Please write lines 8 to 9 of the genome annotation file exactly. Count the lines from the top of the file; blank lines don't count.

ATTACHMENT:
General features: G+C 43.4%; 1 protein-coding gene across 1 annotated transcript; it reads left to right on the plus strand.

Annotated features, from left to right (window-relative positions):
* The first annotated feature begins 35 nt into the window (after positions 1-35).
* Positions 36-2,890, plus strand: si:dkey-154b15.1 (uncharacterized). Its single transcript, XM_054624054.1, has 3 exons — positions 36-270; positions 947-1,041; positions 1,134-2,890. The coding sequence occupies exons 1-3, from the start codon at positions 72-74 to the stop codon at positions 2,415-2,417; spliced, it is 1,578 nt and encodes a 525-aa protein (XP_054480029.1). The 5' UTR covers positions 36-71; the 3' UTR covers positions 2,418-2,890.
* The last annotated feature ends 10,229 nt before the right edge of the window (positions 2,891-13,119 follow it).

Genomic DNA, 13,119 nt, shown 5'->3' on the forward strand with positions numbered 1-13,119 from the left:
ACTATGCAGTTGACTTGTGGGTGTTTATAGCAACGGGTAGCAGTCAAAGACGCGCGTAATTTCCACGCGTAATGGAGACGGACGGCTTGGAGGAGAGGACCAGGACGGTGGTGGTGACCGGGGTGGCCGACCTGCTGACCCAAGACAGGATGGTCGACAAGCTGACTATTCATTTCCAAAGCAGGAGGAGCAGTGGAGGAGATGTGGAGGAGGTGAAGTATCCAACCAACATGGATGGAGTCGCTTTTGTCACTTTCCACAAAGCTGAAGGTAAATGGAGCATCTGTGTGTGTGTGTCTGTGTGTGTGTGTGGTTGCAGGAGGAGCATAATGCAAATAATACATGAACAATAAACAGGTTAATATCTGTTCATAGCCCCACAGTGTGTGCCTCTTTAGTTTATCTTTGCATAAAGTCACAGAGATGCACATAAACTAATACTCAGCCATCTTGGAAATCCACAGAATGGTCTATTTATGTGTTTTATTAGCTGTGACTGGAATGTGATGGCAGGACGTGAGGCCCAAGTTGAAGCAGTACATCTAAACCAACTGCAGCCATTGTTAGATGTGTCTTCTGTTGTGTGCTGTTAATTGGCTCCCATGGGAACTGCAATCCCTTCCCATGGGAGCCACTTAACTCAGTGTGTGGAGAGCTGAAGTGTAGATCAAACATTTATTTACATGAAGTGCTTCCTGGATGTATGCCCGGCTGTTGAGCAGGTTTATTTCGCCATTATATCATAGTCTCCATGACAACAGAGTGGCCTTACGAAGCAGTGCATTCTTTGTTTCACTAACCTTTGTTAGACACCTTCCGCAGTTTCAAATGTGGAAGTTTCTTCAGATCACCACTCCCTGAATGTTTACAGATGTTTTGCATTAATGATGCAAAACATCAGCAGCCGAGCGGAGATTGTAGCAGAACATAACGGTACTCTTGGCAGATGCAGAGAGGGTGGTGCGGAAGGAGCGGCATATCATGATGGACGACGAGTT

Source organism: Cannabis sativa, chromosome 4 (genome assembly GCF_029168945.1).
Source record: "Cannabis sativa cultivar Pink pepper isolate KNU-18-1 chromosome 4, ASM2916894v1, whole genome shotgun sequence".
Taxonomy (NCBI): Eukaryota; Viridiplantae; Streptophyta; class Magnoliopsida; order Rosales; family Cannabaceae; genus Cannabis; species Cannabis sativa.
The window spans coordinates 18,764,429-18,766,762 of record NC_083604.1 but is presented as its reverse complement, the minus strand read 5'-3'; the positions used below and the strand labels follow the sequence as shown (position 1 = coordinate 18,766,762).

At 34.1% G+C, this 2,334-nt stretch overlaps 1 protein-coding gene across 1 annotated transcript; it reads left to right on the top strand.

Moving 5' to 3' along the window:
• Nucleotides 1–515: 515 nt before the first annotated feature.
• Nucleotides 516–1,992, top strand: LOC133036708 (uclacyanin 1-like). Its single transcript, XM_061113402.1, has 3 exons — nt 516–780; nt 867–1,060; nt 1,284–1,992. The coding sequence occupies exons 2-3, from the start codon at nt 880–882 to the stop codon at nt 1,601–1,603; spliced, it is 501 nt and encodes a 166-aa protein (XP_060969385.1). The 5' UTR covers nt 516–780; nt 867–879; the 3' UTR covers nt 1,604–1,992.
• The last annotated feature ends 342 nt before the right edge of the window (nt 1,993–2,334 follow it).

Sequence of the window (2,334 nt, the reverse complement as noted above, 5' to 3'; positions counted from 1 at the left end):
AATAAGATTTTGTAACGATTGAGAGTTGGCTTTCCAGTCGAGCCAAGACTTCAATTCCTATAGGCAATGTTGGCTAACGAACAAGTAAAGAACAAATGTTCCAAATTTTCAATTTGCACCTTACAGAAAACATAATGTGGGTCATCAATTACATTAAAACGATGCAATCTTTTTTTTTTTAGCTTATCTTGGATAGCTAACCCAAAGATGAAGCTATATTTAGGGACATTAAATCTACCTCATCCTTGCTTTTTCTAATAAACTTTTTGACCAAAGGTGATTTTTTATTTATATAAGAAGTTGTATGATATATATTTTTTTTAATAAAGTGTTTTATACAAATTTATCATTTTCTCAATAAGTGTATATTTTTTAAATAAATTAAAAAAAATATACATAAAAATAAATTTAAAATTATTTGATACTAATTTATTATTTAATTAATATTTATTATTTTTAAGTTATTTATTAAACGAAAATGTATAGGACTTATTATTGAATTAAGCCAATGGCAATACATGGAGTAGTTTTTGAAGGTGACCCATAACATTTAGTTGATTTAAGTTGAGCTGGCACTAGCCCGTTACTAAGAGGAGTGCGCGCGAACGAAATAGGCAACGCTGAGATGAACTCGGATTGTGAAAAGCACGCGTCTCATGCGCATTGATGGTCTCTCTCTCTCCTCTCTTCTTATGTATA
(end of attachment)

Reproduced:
Source organism: Cannabis sativa, chromosome 4 (genome assembly GCF_029168945.1).
Source record: "Cannabis sativa cultivar Pink pepper isolate KNU-18-1 chromosome 4, ASM2916894v1, whole genome shotgun sequence".